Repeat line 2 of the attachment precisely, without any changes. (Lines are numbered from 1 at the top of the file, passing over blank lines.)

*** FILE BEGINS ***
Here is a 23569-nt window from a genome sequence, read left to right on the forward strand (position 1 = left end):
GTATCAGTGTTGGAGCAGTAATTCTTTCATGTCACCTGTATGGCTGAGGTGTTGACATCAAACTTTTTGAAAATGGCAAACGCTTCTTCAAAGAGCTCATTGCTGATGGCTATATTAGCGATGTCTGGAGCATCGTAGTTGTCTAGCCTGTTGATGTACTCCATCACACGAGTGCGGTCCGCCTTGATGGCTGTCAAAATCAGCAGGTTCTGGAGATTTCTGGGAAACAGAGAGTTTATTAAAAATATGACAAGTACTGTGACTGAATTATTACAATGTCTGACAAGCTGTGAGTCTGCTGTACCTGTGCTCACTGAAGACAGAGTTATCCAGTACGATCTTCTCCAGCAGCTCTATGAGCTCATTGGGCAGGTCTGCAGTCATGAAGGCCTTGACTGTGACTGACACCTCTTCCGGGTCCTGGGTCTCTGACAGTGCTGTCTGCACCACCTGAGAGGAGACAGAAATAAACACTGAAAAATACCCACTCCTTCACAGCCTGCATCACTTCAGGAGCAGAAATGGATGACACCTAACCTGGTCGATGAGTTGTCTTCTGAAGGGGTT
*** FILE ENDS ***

GTATCAGTGTTGGAGCAGTAATTCTTTCATGTCACCTGTATGGCTGAGGTGTTGACATCAAACTTTTTGAAAATGGCAAACGCTTCTTCAAAGAGCTCATTGCTGATGGCTATATTAGCGATGTCTGGAGCATCGTAGTTGTCTAGCCTGTTGATGTACTCCATCACACGAGTGCGGTCCGCCTTGATGGCTGTCAAAATCAGCAGGTTCTGGAGATTTCTGGGAAACAGAGAGTTTATTAAAAATATGACAAGTACTGTGACTGAATTATTACAATGTCTGACAAGCTGTGAGTCTGCTGTACCTGTGCTCACTGAAGACAGAGTTATCCAGTACGATCTTCTCCAGCAGCTCTATGAGCTCATTGGGCAGGTCTGCAGTCATGAAGGCCTTGACTGTGACTGACACCTCTTCCGGGTCCTGGGTCTCTGACAGTGCTGTCTGCACCACCTGAGAGGAGACAGAAATAAACACTGAAAAATACCCACTCCTTCACAGCCTGCATCACTTCAGGAGCAGAAATGGATGACACCTAACCTGGTCGATGAGTTGTCTTCTGAAGGGGTT